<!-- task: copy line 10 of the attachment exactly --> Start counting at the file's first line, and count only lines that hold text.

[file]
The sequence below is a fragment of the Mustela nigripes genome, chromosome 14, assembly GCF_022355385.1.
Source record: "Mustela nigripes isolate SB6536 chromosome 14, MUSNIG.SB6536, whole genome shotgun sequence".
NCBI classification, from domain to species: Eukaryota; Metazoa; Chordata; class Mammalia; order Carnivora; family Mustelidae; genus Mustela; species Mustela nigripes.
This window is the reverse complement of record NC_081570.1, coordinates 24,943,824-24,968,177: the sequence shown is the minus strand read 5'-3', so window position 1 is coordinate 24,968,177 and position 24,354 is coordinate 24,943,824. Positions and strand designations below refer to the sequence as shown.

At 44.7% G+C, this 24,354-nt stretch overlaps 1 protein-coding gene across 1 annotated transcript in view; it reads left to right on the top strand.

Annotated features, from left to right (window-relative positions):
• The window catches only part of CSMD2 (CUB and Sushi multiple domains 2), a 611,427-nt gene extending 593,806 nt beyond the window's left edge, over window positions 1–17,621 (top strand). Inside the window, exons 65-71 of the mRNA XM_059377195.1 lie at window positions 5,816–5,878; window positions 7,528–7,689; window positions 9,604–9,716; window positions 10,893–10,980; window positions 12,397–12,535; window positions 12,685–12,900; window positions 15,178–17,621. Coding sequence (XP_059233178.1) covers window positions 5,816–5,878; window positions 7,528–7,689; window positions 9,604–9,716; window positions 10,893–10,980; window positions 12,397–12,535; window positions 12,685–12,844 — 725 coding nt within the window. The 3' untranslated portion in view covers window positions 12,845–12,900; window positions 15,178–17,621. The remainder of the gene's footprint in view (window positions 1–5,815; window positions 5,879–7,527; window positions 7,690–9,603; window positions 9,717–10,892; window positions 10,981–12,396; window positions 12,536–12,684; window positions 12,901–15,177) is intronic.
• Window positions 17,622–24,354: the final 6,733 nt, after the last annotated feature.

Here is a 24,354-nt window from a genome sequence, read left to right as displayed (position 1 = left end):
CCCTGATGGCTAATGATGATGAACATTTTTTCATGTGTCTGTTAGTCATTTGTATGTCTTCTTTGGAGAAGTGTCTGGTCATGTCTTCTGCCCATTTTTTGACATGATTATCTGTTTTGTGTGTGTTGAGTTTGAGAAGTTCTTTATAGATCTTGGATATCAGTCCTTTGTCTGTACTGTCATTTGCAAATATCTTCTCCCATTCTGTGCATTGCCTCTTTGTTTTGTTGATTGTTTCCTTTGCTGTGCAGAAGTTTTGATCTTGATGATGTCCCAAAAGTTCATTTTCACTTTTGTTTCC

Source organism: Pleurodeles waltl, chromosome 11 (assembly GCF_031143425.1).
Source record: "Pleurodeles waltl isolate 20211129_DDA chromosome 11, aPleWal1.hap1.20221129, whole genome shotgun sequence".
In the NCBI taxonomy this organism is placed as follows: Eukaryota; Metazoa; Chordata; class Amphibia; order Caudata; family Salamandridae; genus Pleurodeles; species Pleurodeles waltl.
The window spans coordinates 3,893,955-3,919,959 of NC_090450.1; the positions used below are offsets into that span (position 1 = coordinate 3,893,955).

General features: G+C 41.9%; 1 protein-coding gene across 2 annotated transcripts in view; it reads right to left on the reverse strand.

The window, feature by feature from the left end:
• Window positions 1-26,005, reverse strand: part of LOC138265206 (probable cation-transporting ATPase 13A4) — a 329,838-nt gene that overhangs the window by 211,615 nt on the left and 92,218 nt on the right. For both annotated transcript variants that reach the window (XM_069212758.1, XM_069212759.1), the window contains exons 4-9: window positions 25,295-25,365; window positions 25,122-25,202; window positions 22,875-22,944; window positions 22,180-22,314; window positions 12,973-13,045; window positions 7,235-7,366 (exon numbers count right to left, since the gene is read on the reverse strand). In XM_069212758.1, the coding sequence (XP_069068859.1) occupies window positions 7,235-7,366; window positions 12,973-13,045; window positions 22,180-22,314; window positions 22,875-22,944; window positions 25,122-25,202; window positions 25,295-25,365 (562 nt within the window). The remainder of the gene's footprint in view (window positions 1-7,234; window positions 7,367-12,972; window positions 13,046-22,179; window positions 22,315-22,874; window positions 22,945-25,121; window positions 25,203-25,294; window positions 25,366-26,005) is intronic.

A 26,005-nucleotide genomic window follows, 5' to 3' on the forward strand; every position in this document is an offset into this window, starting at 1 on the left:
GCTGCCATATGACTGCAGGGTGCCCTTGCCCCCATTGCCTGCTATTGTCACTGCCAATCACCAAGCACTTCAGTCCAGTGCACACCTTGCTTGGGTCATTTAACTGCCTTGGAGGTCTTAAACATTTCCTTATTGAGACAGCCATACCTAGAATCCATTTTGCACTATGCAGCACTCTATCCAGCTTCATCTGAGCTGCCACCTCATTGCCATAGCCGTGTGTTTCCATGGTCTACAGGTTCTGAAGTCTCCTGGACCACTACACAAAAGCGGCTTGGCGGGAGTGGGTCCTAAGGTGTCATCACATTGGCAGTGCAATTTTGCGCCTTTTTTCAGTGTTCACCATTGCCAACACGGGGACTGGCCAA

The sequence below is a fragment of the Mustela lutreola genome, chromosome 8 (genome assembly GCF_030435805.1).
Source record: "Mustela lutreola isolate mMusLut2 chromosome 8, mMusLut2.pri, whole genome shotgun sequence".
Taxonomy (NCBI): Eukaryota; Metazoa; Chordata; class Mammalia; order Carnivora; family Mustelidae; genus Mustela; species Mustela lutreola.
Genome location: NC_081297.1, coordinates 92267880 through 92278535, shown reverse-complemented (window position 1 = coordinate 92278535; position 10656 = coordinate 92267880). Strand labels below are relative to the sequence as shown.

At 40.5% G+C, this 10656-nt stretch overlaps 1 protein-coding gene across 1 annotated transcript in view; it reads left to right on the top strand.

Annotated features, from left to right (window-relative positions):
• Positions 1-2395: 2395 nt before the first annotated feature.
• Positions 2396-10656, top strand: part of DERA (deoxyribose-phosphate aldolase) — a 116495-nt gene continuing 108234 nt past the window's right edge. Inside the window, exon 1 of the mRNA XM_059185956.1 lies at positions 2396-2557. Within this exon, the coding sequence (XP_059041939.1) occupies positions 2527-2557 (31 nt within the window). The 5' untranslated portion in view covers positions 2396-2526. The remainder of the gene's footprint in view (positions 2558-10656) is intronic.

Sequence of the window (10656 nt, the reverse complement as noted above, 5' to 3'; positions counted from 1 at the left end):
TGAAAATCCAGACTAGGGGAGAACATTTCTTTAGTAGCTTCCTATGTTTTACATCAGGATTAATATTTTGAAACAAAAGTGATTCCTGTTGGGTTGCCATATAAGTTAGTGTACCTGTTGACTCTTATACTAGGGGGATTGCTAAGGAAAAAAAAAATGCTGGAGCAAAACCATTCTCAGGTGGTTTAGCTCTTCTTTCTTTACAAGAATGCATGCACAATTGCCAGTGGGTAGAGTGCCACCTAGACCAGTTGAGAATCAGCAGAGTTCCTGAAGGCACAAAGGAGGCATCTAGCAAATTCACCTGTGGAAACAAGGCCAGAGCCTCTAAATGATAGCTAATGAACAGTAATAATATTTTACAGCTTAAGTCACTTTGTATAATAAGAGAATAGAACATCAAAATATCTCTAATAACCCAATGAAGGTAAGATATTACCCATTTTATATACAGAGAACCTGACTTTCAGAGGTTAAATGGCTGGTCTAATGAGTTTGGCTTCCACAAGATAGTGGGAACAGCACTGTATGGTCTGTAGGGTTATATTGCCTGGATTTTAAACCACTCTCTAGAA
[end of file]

CCCTGATGGCTAATGATGATGAACATTTTTTCATGTGTCTGTTAGTCATTTGTATGTCTTCTTTGGAGAAGTGTCTGGTCATGTCTTCTGCCCATTTTTTGACATGATTATCTGTTTTGTGTGTGTTGAGTTTGAGAAGTTCTTTATAGATCTTGGATATCAGTCCTTTGTCTGTACTGTCATTTGCAAATATCTTCTCCCATTCTGTGCATTGCCTCTTTGTTTTGTTGATTGTTTCCTTTGCTGTGCAGAAGTTTTGATCTTGATGATGTCCCAAAAGTTCATTTTCACTTTTGTTTCC